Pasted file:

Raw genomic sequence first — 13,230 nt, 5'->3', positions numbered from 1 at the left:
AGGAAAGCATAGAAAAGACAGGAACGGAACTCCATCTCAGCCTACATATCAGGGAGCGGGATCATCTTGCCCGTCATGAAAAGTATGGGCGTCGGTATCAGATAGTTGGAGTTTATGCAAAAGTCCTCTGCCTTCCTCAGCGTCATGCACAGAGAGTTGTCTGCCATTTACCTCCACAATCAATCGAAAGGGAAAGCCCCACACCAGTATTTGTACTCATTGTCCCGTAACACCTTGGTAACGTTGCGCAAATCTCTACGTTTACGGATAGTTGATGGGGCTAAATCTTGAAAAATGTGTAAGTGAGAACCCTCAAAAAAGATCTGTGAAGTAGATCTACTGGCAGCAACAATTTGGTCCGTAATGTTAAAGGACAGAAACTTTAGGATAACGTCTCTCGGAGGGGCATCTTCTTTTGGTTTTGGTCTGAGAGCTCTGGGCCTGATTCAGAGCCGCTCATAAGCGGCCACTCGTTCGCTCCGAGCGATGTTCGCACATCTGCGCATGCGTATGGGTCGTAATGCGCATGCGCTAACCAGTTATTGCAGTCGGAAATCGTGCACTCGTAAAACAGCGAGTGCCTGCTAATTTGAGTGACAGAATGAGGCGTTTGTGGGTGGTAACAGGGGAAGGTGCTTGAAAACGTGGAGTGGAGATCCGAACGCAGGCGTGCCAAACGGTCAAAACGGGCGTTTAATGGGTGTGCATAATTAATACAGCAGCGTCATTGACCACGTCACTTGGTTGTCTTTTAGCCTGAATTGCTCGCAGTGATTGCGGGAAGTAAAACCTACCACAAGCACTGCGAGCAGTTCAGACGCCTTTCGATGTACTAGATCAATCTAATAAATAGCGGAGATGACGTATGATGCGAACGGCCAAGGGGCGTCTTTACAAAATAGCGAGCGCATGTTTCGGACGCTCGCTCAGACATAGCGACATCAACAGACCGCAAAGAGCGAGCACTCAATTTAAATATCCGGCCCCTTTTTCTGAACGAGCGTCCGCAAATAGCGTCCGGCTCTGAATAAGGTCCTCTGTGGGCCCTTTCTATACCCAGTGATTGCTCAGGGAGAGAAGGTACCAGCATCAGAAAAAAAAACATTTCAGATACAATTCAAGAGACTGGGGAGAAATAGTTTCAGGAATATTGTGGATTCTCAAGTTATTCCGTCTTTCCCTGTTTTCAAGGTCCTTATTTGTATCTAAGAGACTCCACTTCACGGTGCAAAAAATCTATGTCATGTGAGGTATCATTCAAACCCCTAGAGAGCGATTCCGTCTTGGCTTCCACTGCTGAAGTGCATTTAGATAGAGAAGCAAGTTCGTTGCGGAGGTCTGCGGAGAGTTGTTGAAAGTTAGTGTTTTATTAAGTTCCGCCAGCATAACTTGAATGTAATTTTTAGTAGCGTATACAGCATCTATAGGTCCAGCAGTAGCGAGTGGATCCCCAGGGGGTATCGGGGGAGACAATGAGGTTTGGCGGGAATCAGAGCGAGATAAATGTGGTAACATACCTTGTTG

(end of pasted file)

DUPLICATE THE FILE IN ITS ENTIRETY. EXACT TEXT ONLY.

Raw genomic sequence first — 13,230 nt, 5'->3', positions numbered from 1 at the left:
AGGAAAGCATAGAAAAGACAGGAACGGAACTCCATCTCAGCCTACATATCAGGGAGCGGGATCATCTTGCCCGTCATGAAAAGTATGGGCGTCGGTATCAGATAGTTGGAGTTTATGCAAAAGTCCTCTGCCTTCCTCAGCGTCATGCACAGAGAGTTGTCTGCCATTTACCTCCACAATCAATCGAAAGGGAAAGCCCCACACCAGTATTTGTACTCATTGTCCCGTAACACCTTGGTAACGTTGCGCAAATCTCTACGTTTACGGATAGTTGATGGGGCTAAATCTTGAAAAATGTGTAAGTGAGAACCCTCAAAAAAGATCTGTGAAGTAGATCTACTGGCAGCAACAATTTGGTCCGTAATGTTAAAGGACAGAAACTTTAGGATAACGTCTCTCGGAGGGGCATCTTCTTTTGGTTTTGGTCTGAGAGCTCTGGGCCTGATTCAGAGCCGCTCATAAGCGGCCACTCGTTCGCTCCGAGCGATGTTCGCACATCTGCGCATGCGTATGGGTCGTAATGCGCATGCGCTAACCAGTTATTGCAGTCGGAAATCGTGCACTCGTAAAACAGCGAGTGCCTGCTAATTTGAGTGACAGAATGAGGCGTTTGTGGGTGGTAACAGGGGAAGGTGCTTGAAAACGTGGAGTGGAGATCCGAACGCAGGCGTGCCAAACGGTCAAAACGGGCGTTTAATGGGTGTGCATAATTAATACAGCAGCGTCATTGACCACGTCACTTGGTTGTCTTTTAGCCTGAATTGCTCGCAGTGATTGCGGGAAGTAAAACCTACCACAAGCACTGCGAGCAGTTCAGACGCCTTTCGATGTACTAGATCAATCTAATAAATAGCGGAGATGACGTATGATGCGAACGGCCAAGGGGCGTCTTTACAAAATAGCGAGCGCATGTTTCGGACGCTCGCTCAGACATAGCGACATCAACAGACCGCAAAGAGCGAGCACTCAATTTAAATATCCGGCCCCTTTTTCTGAACGAGCGTCCGCAAATAGCGTCCGGCTCTGAATAAGGTCCTCTGTGGGCCCTTTCTATACCCAGTGATTGCTCAGGGAGAGAAGGTACCAGCATCAGAAAAAAAAACATTTCAGATACAATTCAAGAGACTGGGGAGAAATAGTTTCAGGAATATTGTGGATTCTCAAGTTATTCCGTCTTTCCCTGTTTTCAAGGTCCTTATTTGTATCTAAGAGACTCCACTTCACGGTGCAAAAAATCTATGTCATGTGAGGTATCATTCAAACCCCTAGAGAGCGATTCCGTCTTGGCTTCCACTGCTGAAGTGCATTTAGATAGAGAAGCAAGTTCGTTGCGGAGGTCTGCGGAGAGTTGTTGAAAGTTAGTGTTTTATTAAGTTCCGCCAGCATAACTTGAATGTAATTTTTAGTAGCGTATACAGCATCTATAGGTCCAGCAGTAGCGAGTGGATCCCCAGGGGGTATCGGGGGAGACAATGAGGTTTGGCGGGAATCAGAGCGAGATAAATGTGGTAACATACCTTGTTG